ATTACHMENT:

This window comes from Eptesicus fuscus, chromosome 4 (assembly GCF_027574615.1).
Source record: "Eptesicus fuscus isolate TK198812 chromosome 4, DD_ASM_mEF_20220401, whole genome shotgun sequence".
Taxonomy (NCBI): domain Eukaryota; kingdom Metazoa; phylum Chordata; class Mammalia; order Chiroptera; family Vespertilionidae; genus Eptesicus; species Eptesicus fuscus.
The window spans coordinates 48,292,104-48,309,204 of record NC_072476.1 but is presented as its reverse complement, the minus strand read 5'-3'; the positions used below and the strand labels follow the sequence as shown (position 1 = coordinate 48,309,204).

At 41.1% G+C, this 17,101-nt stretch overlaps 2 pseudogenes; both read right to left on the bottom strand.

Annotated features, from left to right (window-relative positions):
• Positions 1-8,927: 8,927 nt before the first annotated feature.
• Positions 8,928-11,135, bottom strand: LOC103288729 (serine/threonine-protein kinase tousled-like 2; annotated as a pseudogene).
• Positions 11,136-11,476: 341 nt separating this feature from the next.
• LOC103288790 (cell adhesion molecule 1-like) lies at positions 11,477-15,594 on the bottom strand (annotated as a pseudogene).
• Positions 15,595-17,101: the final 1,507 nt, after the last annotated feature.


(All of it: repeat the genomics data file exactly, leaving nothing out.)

This window comes from Eptesicus fuscus, chromosome 4 (assembly GCF_027574615.1).
Source record: "Eptesicus fuscus isolate TK198812 chromosome 4, DD_ASM_mEF_20220401, whole genome shotgun sequence".
Taxonomy (NCBI): domain Eukaryota; kingdom Metazoa; phylum Chordata; class Mammalia; order Chiroptera; family Vespertilionidae; genus Eptesicus; species Eptesicus fuscus.
The window spans coordinates 48,292,104-48,309,204 of record NC_072476.1 but is presented as its reverse complement, the minus strand read 5'-3'; the positions used below and the strand labels follow the sequence as shown (position 1 = coordinate 48,309,204).

At 41.1% G+C, this 17,101-nt stretch overlaps 2 pseudogenes; both read right to left on the bottom strand.

Annotated features, from left to right (window-relative positions):
• Positions 1-8,927: 8,927 nt before the first annotated feature.
• Positions 8,928-11,135, bottom strand: LOC103288729 (serine/threonine-protein kinase tousled-like 2; annotated as a pseudogene).
• Positions 11,136-11,476: 341 nt separating this feature from the next.
• LOC103288790 (cell adhesion molecule 1-like) lies at positions 11,477-15,594 on the bottom strand (annotated as a pseudogene).
• Positions 15,595-17,101: the final 1,507 nt, after the last annotated feature.